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Slavery and the Making of America

February 09, 2005 // 11:00pm

"Slavery was no side show in American history; it was the main event," declared Professors James O. Horton and Lois E. Horton. Speaking at a discussion of Slavery and the Making of America sponsored by the Division of United States Studies, the co-authors emphasized the extent to which the institution of slavery helped to build the modern United States.

Slavery was not just a southern institution but one that permeated all of American society. Every one of the colonies held slaves; Thomas Jefferson wrote the glowing words of the Declaration of Independence at a time when he owned 150 slaves. After the Louisiana Purchase more than doubled the size of the United States in 1803, the center of slavery moved from the tobacco and rice-growing regions of the Mid-Atlantic to the cotton-growing regions of the south and west. By 1815 cotton was the most valuable American export, and by 1840, it was more valuable than all other American exports combined. As the Civil War began, according to James Horton, the 7/8 of the world's cotton that came from the American South meant that "the value of slaves was greater than the dollar value of all of America's banks, railroads, and manufacturing put together." The result was one of the most devastating effects of slavery, as young men and boys were wrenched from their families in the Atlantic South to work on cotton plantations in the Deep South and Southwest.

The great contradiction of American society was its birth as a self-proclaimed bastion of human freedom even while it created theories of race to justify slavery. American slavery was far from the first in the history of the world but, Horton argued, it was the first to utilize race as a legitimation. Jefferson acknowledged that slavery was wrong but claimed that Africans were not equipped to live as free people. Horton rejected the claim that slavery must be understood as acceptable in its time, pointing out that Abigail Adams wrote to her husband that it seemed wrong to her and that Alexander Hamilton and John Jay organized manumission societies. Clearly, economics overrode the objections of those who understood that slavery was morally indefensible.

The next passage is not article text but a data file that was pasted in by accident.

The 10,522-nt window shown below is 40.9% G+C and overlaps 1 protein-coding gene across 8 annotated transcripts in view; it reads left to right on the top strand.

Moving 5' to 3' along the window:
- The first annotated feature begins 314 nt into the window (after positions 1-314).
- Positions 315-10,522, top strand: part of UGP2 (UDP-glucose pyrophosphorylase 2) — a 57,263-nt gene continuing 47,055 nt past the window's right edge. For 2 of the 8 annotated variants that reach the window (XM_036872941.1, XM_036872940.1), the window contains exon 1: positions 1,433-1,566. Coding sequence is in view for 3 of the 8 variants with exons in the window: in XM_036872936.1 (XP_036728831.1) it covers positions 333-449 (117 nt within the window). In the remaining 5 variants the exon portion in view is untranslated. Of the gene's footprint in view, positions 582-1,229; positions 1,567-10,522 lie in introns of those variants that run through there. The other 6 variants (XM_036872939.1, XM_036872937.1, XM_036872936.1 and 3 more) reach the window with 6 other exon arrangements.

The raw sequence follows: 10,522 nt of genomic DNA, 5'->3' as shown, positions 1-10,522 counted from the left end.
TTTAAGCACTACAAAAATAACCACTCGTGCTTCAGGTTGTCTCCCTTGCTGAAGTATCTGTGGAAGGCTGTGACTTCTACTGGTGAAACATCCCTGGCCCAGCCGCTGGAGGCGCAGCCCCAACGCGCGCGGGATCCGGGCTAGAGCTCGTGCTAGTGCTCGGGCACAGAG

"History is not about events; history is about people," Lois Horton declared, which is why much of the book focuses on stories of individual slaves. The experience of slavery differed according to such factors as geography, which crop one worked on, gender, age, and origin. Slaves born in Africa, for example, were both more likely to run away and less likely to be successful in doing so. A major theme of the volume, and of the PBS documentary based on it, is slave resistance: the way both African-born and American-born slaves resisted not only by escaping but by maintaining their religions, their African languages and cultures, their secret societies, and their systems of mutual support. Some, like Harriet Jacobs, who avoided her master's sexual advances by hiding in a three and one-half foot high attic for seven years, escaped as best they could. Others played the system of slavery to their advantage. John, a slave of the Quickman family of Mississippi, for example, seemed so attached to the family that after he escaped during a trip to the North with the Quickmans, they waited for years for what they were certain would be his voluntary return. The bewilderment of many planters at the eagerness of "their people" to leave them before and after the Civil War was a telling testament to the slaves' understanding of how to survive and, hopefully, escape an oppressive system.

Adele Alexander placed the Hortons' work in the context of slave historiography. Many historians of the early 20th century variously stressed what they depicted as slavery's mildness or justified slavery as an institution that prepared Africans for eventual freedom. Historians of the 1950s began to tell the story of the harshness of slavery and the continuing damage that was done to the slaves' descendants. Later historians began to tell the slaves' own stories and to examine the impact of place and gender, leading to the realization that slavery was not a monolithic institution. The importance of the Hortons' book, Alexander commented, lies in its emphasis on the centrality of slavery to the nation's past and present, and in the way it puts the experiences of the slaves themselves at the center of the discourse. "Black history is American history and vice versa," Prof. Alexander noted; "slavery was a coercive system sustained by the entire society." The racialization used to justify slavery did not end with the Civil War but provided the underpinnings of Jim Crow laws and continues to shape the values of this country.







Drafted by Acacia Reed and Philippa Strum

Philippa Strum, Director of U.S. Studies (202) 691-4129

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